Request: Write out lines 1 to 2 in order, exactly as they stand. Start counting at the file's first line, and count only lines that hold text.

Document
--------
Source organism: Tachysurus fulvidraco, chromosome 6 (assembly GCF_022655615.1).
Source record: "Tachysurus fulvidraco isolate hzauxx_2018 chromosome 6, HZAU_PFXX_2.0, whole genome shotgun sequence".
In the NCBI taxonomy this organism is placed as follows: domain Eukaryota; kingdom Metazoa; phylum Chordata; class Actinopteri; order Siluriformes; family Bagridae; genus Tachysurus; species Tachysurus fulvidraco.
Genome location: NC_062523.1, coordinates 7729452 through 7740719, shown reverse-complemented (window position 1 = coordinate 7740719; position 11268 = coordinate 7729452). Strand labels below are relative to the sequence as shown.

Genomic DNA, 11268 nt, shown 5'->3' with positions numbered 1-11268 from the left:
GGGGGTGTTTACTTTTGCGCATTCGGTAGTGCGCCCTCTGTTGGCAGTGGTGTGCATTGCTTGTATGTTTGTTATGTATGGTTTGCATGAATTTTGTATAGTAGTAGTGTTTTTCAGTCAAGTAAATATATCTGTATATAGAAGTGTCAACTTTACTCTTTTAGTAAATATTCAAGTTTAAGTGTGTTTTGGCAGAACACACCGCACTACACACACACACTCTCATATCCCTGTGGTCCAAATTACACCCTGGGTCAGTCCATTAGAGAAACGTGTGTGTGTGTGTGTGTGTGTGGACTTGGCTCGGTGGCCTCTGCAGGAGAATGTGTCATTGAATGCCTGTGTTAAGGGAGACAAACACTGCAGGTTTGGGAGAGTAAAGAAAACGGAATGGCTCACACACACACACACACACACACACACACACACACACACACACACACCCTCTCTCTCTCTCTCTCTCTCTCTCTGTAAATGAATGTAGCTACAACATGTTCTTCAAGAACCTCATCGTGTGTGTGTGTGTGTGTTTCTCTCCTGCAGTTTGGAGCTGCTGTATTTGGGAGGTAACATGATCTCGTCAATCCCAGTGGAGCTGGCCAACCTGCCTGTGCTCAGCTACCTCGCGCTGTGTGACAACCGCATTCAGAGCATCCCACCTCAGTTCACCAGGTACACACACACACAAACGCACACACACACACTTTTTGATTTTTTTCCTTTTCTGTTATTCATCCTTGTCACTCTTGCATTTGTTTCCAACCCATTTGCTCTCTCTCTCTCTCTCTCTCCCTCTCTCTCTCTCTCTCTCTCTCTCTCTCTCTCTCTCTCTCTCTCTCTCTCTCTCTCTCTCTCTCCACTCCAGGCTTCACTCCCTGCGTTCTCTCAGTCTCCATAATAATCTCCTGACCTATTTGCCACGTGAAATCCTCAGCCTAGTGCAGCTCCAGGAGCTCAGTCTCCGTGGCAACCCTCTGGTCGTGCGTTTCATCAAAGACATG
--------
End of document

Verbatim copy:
Source organism: Tachysurus fulvidraco, chromosome 6 (assembly GCF_022655615.1).
Source record: "Tachysurus fulvidraco isolate hzauxx_2018 chromosome 6, HZAU_PFXX_2.0, whole genome shotgun sequence".